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Grain-free diets: Whats the hype?
These diets are everywhere and causing controversy in the media lately. Whats the real deal with them?
Grain-free diets. They're everywhere and veterinary clients are constantly asking if they're a better option for their pets. Let's discuss what these diets are and why your clients want to use them.
Grains are dry seeds harvested from flowering plants with one or two seed leaves. Examples include corn, oats, quinoa, rice, barley and wheat. Some pet owners choose to feed grain-free diets with the idea that dogs and cats evolved eating a limited carbohydrate diet. While this is certainly true for cats, domestic dogs have more genes associated with carbohydrate digestion and metabolism than wolves do. While many pet owners equate grain-free with carbohydrate-free, the reality is grains are simply replaced with other carbohydrate sources like potatoes and legumes (e.g. green peas, chickpeas, lentils).
Many pet owners also hold the misconception that most food allergies are attributable to grains, such as corn and wheat, in the diet. However, meat sources such as beef, dairy, poultry (dogs) and fish (cats) are more likely to be the allergy culprit. While some animals can develop allergies to grains, the treatment of food allergies should happen under the care of veterinarians so pet owners understand how to perform a proper dietary elimination trial.
Recently, there appears to be an association with grain-free diets and development of dilated cardiomyopathy (DCM) in some dogs. However, diet-induced DCM is not limited to grain-free foods and certainly not all grain-free diets have been associated with the disease. In dogs, taurine is derived from the essential amino acids cysteine and methionine. While dogs do not usually have a dietary requirement for taurine, higher dietary fiber and increased concentrations of plant-based protein sources may lead to inadequate concentrations of taurine precursors. There is much that is still not understood about the connection between diet and DCM in dogs, but the formulation of pet foods is a complicated process involving the interaction of many ingredients. Whether a diet contains grains or not, it's important to recommend foods from reputable companies with experienced pet food formulators.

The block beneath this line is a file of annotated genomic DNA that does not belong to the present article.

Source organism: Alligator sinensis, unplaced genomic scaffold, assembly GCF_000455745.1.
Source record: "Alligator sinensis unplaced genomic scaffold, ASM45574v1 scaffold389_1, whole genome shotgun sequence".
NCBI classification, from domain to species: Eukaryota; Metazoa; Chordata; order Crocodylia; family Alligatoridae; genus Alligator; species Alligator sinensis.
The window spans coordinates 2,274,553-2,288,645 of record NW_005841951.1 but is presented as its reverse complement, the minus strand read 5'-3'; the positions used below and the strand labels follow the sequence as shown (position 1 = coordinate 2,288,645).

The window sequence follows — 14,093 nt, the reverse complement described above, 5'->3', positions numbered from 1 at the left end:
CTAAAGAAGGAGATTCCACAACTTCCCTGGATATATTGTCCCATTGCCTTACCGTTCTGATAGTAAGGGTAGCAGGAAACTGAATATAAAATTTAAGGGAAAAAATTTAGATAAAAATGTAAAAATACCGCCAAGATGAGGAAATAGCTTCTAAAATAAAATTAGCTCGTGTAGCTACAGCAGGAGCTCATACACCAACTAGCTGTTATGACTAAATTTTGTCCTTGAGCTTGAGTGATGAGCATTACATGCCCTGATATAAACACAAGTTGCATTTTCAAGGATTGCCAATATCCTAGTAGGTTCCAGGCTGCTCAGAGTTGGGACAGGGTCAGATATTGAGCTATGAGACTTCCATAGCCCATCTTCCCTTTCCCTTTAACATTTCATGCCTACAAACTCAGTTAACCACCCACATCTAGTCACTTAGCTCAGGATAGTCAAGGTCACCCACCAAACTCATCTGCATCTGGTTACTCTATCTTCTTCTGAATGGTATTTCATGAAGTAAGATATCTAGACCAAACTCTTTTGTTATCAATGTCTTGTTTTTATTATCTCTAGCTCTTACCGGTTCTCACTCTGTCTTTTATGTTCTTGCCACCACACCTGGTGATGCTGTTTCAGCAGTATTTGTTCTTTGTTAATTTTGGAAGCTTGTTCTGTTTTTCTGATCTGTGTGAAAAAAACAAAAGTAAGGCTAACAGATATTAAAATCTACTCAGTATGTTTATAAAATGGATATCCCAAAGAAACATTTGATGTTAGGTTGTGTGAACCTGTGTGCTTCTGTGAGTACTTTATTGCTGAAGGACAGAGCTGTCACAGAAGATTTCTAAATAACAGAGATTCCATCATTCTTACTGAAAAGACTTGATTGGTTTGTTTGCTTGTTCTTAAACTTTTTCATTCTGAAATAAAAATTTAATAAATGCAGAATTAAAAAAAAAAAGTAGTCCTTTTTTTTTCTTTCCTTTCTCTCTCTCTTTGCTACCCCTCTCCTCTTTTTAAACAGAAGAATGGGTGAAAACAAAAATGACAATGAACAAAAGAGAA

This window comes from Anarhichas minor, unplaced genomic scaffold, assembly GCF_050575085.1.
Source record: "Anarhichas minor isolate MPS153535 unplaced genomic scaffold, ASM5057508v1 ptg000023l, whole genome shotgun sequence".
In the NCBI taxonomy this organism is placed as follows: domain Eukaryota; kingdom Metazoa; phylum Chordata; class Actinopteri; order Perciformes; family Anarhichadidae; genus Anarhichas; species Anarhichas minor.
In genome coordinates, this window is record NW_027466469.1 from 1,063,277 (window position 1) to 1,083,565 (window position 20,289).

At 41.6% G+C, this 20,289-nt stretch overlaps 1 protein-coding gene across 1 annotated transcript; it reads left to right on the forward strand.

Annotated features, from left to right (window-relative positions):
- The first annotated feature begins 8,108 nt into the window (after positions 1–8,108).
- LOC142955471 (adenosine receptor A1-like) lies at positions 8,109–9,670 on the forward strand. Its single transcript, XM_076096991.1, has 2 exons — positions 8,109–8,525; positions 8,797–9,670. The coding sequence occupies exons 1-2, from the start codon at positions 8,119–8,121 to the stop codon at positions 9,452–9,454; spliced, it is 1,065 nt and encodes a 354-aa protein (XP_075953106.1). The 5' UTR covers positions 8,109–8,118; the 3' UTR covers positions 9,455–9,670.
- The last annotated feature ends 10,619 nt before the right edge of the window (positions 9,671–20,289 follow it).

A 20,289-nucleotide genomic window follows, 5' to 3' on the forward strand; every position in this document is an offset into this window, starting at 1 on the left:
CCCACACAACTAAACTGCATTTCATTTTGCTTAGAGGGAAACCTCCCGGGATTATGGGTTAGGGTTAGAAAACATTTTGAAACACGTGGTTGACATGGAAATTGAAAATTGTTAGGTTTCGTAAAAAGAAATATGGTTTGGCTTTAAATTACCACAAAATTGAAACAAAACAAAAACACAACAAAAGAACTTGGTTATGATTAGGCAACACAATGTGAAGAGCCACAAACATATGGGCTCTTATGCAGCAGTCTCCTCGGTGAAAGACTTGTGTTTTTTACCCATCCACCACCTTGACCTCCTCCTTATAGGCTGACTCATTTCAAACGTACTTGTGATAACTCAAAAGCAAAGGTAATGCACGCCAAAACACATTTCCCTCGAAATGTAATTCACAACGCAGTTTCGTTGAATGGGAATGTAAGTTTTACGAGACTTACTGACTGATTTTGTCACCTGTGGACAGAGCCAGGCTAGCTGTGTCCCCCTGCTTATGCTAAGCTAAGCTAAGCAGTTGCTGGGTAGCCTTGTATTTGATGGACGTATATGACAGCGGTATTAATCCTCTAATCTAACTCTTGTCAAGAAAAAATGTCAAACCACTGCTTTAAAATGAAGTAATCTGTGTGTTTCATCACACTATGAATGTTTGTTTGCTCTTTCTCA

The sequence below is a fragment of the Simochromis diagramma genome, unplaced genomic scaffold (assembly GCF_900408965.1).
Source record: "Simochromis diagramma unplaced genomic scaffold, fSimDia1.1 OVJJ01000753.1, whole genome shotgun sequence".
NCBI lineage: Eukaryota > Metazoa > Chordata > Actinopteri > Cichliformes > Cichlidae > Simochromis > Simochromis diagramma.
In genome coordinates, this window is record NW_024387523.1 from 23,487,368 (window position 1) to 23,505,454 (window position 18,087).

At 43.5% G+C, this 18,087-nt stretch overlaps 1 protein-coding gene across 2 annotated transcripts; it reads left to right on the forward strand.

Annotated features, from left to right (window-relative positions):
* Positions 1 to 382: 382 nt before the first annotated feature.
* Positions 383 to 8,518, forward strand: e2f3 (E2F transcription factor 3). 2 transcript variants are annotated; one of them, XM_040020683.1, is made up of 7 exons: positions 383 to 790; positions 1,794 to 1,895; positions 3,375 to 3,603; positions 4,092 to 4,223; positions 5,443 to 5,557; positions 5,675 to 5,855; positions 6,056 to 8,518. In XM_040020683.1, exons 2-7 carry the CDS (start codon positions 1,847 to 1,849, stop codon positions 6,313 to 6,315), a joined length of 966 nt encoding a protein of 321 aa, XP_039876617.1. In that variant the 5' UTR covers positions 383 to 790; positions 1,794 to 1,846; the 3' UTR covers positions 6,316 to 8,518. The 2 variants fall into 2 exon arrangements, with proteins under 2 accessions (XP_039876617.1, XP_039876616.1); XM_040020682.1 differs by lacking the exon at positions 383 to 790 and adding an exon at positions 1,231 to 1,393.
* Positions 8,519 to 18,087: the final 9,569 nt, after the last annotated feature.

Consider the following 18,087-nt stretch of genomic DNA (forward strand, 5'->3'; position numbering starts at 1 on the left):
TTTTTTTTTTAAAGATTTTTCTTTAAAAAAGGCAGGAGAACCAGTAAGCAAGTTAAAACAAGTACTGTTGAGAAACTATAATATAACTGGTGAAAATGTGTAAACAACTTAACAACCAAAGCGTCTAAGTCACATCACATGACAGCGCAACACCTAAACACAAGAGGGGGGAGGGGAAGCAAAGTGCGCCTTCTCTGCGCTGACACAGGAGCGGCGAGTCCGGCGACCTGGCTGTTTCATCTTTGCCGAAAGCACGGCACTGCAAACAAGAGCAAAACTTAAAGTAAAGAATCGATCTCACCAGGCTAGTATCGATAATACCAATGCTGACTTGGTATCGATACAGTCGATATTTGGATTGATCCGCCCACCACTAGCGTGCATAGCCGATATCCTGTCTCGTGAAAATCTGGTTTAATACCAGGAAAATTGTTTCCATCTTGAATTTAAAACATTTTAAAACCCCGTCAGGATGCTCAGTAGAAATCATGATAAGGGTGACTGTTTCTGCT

Are grain-free diets superior to traditional pet foods containing corn, rice and oats? The short answer is no. Are grain-free diets harmful? The short answer is probably not, but it may depend on the company manufacturing the diet. When your client asks if a pet should eat a grain-free diet, there is usually not a medical benefit so they may be paying a premium for marketing. However, if an animal is currently thriving on a grain-free diet and the pet owner is happy with the food, I would not push to change their current feeding plan.